How much sleep do kids really need? Sleep quantity and quality are both equally important and can play a huge role in your child's learning and mood. Sleep is the key time for our bodies to relax and restore.
What are the goals for sleep? Infants should sleep 12 to 15 hours, toddlers need 11 to 14 hours, preschoolers need 10 to 13 hours, school-aged children need 9 to 11 hours, and teenagers should be sleeping at least 8-9 hours every night. Timing of falling asleep can also make a big difference when it comes to sleep quality. Infants to school-age children should be aiming for between 7-8 pm. Children that go to bed after 9 pm tend to be more irritable, wake more frequently, and have less and poorer sleep and then behaviour and mood overall. Children respond to poor sleep differently than adults. They become more hyper and irritable instead of sleepy when they are overtired.
If the summer vacation mode has put a wrinkle in your children's sleep schedule, now is the time to get back on track and find a good routine now that school is in full swing. The best place to start is getting them to wake up at the same time they are going to have to be up to get ready for school in the morning. Slowly start going to bed 10-15 minutes earlier every night until you reach the optimal time. If school has already started for your little (or big!) kids here are some things to keep in mind:
1. Relaxing bedtime routine is key (for everyone adults and kids)! Screens up until the last minute before bedtime delays the release of melatonin. A bath (epsom salt baths are lovely !) or shower and then books or a cuddle is great for any age!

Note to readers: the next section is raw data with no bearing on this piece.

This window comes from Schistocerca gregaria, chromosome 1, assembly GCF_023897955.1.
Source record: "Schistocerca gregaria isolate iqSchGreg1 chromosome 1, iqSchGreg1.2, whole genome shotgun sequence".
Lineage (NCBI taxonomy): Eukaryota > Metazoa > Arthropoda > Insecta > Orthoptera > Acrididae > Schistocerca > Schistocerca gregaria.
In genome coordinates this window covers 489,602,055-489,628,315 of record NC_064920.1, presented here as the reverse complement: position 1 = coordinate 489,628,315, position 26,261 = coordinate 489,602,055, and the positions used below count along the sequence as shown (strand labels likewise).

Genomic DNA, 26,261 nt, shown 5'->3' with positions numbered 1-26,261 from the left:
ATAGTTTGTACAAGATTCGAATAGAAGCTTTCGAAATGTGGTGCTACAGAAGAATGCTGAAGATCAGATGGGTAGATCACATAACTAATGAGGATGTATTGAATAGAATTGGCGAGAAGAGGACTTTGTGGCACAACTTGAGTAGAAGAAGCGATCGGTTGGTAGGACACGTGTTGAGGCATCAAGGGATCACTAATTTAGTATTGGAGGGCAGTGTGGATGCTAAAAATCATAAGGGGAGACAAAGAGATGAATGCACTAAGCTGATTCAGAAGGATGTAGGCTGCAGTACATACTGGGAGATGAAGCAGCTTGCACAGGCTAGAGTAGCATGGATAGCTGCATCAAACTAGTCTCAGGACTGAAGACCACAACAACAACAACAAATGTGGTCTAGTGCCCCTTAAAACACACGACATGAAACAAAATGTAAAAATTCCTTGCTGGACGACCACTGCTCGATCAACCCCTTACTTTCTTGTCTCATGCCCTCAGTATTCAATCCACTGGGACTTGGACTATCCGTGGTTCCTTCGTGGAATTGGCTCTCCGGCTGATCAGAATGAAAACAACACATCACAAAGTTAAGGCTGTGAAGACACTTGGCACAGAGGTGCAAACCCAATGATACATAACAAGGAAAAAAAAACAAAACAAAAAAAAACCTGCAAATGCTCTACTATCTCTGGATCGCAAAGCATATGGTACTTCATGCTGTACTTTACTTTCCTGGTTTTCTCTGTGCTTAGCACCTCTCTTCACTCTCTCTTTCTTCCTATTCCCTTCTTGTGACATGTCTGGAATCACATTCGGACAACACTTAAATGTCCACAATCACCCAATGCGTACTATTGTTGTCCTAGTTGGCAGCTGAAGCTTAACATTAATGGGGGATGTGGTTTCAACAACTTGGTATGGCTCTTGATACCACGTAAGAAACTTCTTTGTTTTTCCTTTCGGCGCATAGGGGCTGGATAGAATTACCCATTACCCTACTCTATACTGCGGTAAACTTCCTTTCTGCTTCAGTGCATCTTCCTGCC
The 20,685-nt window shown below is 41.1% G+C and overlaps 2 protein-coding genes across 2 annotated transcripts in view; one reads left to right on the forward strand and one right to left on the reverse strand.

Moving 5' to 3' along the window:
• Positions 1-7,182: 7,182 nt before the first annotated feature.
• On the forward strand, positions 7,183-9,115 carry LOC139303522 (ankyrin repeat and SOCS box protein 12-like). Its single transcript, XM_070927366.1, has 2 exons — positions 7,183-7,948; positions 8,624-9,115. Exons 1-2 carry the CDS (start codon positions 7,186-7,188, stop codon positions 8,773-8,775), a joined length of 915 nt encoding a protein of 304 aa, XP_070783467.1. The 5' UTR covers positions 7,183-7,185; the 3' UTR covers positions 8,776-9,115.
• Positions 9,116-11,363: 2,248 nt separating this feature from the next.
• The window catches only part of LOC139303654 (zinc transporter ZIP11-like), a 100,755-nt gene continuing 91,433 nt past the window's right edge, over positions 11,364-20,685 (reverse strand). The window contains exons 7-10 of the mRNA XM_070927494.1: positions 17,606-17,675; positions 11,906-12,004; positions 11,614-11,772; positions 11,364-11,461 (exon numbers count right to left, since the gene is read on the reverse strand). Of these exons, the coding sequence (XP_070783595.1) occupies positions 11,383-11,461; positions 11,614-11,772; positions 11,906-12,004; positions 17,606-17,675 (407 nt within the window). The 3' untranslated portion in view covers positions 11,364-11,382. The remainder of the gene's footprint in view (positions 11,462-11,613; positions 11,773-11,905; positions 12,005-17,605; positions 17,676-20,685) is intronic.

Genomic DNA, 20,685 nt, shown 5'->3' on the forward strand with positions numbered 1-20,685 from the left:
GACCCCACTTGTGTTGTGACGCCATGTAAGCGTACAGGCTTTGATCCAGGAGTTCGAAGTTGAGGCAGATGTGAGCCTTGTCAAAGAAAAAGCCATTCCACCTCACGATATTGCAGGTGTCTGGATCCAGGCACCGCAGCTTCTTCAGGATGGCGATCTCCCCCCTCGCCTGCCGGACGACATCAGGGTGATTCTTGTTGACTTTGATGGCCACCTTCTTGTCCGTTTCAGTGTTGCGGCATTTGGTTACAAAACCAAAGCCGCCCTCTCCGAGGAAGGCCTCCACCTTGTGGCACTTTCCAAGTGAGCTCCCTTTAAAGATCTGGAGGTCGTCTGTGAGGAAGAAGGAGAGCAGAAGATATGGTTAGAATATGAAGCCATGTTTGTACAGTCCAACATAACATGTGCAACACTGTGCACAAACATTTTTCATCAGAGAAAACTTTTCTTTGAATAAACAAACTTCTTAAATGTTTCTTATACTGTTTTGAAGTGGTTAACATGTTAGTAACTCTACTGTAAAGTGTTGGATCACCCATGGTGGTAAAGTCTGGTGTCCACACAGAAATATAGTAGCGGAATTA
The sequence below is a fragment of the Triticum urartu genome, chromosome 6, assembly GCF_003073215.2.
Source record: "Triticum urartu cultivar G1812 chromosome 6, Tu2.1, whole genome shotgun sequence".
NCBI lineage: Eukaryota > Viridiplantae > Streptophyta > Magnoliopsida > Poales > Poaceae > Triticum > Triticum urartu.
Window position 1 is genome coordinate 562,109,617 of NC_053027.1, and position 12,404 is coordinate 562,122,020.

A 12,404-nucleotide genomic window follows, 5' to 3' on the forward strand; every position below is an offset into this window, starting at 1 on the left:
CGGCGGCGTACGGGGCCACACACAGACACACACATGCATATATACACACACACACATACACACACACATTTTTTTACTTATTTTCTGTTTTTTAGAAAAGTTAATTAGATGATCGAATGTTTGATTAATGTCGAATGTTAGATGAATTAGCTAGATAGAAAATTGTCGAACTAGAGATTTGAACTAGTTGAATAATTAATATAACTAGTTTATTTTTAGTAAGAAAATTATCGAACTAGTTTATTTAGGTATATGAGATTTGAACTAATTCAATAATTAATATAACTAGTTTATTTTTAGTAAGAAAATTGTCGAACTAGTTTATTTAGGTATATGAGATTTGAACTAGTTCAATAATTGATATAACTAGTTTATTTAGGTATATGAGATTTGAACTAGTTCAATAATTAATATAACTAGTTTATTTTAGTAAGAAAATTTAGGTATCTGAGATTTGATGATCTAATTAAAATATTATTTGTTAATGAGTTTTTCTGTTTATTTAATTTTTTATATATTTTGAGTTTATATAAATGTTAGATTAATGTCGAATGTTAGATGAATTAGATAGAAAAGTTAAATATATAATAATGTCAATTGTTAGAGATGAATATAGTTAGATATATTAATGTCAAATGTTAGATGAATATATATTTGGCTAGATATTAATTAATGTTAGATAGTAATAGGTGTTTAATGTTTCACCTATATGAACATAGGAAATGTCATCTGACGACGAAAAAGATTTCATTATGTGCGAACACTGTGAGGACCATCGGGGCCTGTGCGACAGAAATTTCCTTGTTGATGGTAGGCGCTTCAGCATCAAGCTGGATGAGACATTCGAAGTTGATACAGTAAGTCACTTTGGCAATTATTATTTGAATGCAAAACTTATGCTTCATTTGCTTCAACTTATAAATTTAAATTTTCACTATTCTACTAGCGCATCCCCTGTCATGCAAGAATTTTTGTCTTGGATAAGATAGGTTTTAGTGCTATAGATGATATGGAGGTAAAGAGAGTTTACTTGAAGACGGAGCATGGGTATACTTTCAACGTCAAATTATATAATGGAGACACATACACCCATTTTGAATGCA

2. Watch sugar or caffeine in general but especially after 2 pm. Both are stimulating and can have an effect even 6 hours later in children. If your child needs an evening snack because of a super early dinner or a sports activity, ensure it is a mix of protein and/or fat with complex carbohydrates like veggies/crackers and hummus or fruit and nut butter or a smaller portion of what was eaten for dinner. Keep in mind being too full before bed can also increase wakefulness during sleep.
3. Morning sun is something I talk about a lot with patients. First morning light is essential to support the circadian rhythm which leads to better sleep at night.
4. Does your child have a clean and organized room? A clean and calm room leads to a calm mind.
5. Calming natural remedies to the rescue! I have so many tools in my tool belt to help if your child is anxious or has a busy mind or just can't relax at night. Magnesium bisglycinate (the magnesium with the least laxative effect) before bed or a calcium/magnesium supplement can be a great addition to the night time routine. Children's calming tea is also wonderful at relaxing their little nervous systems and can be a nice way to settle and have a little talk-time with an older child about their day. If your child has anxiety we always have to rule out vitamin/mineral deficiencies like iron,D, thyroid before finding a good naturopathic solution that is best that might include gaba, passionflower, or kava kava in addition to lifestyle changes and counselling.
Lastly I always ask how much physical activity their child is getting. Our bodies need movement through the day to be tired enough to sleep at night. 30 minutes of unstructured outdoor play and running around is the minimum that is essential for good sleep. Organized sports like soccer, hockey, gymnastics, martial arts are also easy ways of keeping your kids active and healthy. Too much activity for those athletic competitive children can also be a problem. Overtraining in kids even as young as 8 or 9 can have a negative impact on sleep quality and immunity. Find the right balance for your child!
Late October and early November are the most common times of the year when I get an influx of calls for supporting immunity.